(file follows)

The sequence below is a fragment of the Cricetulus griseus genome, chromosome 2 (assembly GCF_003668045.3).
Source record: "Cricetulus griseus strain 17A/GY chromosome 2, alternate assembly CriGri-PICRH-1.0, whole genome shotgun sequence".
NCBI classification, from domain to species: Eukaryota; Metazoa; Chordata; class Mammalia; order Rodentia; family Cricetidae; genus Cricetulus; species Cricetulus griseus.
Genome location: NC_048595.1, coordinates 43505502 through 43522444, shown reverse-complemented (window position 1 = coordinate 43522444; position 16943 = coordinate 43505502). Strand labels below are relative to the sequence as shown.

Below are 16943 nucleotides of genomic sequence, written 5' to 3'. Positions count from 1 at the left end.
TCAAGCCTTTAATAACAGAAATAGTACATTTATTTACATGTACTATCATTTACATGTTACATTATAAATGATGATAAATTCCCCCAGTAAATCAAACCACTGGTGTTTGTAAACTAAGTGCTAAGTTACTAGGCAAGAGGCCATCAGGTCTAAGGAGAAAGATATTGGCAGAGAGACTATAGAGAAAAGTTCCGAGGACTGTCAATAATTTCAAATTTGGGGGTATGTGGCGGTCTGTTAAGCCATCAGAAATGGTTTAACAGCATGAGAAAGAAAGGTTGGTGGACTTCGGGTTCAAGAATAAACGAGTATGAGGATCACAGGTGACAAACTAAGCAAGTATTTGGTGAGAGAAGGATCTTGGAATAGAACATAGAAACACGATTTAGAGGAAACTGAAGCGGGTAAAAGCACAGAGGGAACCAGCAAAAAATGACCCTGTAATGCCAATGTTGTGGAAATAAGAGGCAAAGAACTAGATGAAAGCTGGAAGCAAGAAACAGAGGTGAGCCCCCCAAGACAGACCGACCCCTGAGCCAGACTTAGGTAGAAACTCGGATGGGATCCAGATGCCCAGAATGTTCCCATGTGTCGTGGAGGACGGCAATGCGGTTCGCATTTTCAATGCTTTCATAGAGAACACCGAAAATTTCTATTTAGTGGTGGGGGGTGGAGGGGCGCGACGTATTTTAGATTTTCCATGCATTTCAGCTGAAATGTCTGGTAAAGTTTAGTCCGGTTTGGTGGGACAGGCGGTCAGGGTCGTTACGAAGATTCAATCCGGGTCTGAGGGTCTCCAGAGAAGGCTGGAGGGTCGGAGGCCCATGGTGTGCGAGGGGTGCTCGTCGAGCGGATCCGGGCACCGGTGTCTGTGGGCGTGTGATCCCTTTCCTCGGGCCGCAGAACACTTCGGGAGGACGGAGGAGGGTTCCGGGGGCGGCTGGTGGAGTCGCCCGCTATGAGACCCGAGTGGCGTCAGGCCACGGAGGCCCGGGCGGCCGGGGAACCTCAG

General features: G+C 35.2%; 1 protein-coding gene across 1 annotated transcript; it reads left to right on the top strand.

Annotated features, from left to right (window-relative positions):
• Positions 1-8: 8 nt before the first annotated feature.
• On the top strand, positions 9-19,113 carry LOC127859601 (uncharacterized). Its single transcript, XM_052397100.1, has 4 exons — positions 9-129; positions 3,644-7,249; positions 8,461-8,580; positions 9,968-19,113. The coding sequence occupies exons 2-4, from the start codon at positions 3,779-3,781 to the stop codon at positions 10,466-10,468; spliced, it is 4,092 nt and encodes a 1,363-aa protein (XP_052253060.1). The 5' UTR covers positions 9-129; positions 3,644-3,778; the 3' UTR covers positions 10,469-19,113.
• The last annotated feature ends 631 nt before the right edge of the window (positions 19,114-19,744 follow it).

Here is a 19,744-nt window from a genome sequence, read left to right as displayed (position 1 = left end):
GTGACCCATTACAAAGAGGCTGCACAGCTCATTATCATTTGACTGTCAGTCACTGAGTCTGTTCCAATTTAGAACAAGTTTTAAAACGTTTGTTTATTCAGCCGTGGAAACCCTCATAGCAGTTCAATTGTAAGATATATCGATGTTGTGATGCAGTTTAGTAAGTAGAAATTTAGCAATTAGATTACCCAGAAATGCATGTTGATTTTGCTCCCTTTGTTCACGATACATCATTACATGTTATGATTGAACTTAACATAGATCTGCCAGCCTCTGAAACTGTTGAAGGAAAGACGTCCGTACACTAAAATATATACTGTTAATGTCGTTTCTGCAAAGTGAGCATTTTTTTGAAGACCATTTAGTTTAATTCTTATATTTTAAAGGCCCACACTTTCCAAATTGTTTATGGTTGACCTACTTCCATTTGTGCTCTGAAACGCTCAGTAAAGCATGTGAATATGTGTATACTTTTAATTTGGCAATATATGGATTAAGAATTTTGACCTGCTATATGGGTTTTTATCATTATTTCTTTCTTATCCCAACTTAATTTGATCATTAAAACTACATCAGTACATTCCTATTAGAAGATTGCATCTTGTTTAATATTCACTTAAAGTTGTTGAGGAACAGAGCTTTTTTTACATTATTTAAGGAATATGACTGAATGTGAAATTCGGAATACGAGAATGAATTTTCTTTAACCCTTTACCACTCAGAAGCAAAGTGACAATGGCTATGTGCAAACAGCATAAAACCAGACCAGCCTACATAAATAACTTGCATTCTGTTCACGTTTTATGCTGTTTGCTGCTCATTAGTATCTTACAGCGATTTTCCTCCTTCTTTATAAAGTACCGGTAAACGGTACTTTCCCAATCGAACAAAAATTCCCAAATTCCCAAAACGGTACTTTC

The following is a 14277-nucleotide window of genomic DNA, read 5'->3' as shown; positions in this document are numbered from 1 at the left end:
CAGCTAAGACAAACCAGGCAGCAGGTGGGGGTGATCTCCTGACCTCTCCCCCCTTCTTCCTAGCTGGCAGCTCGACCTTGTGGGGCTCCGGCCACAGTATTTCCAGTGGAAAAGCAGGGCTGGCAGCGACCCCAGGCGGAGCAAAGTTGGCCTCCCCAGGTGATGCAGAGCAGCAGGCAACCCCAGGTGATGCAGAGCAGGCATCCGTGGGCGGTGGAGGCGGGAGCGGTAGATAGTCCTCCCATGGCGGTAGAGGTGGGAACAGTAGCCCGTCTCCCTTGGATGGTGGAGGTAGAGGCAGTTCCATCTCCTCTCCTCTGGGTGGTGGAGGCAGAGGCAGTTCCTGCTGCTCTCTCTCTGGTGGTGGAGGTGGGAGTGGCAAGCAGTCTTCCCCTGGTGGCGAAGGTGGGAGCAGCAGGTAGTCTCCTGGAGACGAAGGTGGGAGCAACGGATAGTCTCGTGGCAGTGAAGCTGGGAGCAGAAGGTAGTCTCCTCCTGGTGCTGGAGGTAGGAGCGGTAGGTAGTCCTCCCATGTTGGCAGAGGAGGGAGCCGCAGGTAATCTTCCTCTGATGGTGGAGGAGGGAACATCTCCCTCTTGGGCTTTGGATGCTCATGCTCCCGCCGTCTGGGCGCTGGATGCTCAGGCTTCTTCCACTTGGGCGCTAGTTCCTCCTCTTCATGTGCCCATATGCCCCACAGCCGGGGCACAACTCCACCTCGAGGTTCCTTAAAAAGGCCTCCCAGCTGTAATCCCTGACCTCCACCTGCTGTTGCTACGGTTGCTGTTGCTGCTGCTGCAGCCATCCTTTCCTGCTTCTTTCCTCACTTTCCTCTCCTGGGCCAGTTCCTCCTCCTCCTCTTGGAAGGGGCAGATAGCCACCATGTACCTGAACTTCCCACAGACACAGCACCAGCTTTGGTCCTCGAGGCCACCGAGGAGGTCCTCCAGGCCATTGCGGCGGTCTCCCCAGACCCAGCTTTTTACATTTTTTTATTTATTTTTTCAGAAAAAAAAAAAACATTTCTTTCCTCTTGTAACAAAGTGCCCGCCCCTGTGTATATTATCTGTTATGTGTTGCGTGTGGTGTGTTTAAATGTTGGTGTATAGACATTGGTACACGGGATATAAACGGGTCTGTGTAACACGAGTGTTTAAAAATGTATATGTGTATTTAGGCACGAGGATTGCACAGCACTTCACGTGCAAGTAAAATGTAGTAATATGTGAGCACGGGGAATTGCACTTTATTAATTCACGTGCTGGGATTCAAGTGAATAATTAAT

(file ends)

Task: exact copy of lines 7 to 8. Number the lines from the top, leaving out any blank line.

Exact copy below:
General features: G+C 35.2%; 1 protein-coding gene across 1 annotated transcript; it reads left to right on the top strand.

Annotated features, from left to right (window-relative positions):